There’s been a heated online debate about the ways consumers are influenced to buy things and adopt new social trends. Some people say a small group of Influencers drive most consumer decisions. Others argue that ideas spread through society from random starting points, without a hierarchy. The evidence shows that both groups are wrong in More
Tag Archives | Business Strategies
The business equivalent of making sausage is the marketing of marketing. In an op-ed in the Wall Street Journal (November 29-30, 2008), Tom Hayes and Michael Malone explain the new world of marketing in a Web-based world. They have a provocative name (“Marketing 3.0″) and a new concept (the business meme or “beme”). In the end, they sound like apologists trying to make a pitch for why advertising agencies are still relevant and reminds me of this humorous video imaging what would happen if a modern advertising agency designed the stop sign. In short, they are marketing marketing.
What should you do? Do you stop things? Start things? Answer: yes, to both. Of course you should rethink and reevaluate but if you do that for long you put at risk the current business or effort simply because you didn’t execute what you could have done.
Public statements notwithstanding, more business plans in Silicon Valley are built around technology than around customer relationships. It’s just the way it is; we’re talking about technology companies, right? The problem is that, given time, all technology either becomes obsolete or a commodity. With the increasing pace of technological change, this is happening sooner rather than later. The risk in building on technology rather than customer relationships is that you are never more than a wrong turn or two away from putting your business survival at risk. Customer relationships provide your business with more options, and strong relationships can be very forgiving of the occasional misstep, meaning your business is more resilient and your plans can be bolder. Further–and perhaps even more important–technology-centric business models limit your offerings and growth potential, so they are associated with lower valuations over the long term.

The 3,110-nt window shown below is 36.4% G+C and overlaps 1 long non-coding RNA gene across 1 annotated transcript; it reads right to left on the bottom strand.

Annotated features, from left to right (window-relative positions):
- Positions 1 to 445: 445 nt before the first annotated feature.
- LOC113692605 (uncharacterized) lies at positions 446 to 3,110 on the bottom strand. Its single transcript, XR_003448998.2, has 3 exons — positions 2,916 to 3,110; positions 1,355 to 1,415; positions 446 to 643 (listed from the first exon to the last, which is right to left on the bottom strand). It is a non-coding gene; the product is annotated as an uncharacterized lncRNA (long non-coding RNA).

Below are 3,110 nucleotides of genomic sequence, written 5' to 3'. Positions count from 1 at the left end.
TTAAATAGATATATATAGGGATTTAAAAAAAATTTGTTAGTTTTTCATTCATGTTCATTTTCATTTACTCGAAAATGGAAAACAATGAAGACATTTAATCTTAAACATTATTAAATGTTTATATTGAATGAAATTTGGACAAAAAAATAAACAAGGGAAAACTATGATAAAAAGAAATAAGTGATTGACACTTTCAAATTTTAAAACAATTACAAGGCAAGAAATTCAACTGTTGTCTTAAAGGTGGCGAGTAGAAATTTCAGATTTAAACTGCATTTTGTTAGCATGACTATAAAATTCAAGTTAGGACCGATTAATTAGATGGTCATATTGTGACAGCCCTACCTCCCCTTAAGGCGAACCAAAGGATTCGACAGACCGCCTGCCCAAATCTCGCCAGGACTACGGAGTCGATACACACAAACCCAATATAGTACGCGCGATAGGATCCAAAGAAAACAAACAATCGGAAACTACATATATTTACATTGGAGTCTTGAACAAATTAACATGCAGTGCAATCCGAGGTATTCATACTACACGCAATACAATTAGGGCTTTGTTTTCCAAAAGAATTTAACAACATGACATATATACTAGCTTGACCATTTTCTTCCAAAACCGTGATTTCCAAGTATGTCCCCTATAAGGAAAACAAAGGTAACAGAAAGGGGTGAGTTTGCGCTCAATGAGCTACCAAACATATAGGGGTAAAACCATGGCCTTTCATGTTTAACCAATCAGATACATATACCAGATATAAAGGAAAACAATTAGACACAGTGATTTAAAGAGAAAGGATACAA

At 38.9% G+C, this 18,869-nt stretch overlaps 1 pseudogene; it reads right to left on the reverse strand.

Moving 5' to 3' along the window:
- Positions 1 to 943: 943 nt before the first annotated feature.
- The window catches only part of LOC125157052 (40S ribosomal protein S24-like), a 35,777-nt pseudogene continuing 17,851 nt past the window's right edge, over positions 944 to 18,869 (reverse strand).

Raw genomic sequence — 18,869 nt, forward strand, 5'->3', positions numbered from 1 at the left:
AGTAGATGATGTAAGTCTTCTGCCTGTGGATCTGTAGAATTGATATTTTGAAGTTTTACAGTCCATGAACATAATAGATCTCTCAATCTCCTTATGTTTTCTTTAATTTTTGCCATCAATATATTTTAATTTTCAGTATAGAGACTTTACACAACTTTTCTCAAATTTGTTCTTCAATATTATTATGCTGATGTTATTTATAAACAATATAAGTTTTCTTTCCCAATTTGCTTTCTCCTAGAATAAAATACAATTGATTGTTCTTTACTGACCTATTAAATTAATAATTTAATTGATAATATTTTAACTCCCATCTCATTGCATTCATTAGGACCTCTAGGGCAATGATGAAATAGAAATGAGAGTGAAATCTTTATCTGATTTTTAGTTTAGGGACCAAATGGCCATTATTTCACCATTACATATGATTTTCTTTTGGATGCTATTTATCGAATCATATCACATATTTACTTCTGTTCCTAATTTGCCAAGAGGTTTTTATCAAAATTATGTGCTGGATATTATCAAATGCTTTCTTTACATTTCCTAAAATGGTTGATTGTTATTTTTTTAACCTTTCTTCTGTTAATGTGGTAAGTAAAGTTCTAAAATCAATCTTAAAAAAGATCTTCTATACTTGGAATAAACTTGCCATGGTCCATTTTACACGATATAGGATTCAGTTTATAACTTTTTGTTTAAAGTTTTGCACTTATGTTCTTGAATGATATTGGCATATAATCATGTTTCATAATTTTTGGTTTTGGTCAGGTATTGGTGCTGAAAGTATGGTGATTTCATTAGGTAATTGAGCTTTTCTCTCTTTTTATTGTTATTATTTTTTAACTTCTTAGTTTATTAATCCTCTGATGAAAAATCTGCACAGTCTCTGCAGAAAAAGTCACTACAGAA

If your business is targeted by a larger competitor, the natural response is to want to play defense — to squeeze pricing, take special care of the channel, maybe do some promotions and guerrilla marketing. We’d never advise you to take your eye off a competitor, but the defensive reaction isn’t always the best way to fight. A larger competitor will expect you to do these things, and will usually be well prepared for siege warfare. They’ll be ready to match your pricing and outspend you in the channel in order to drive you out of the market.
A popular sport in Silicon Valley is arguing about what exactly Web 2.0 is or is not. Is it about collaboration? Social networking? Custom services?
We think the argument misses the point. Web 2.0 is just an effect of a broader trend: the fundamental remaking of the software industry as a result of the Internet.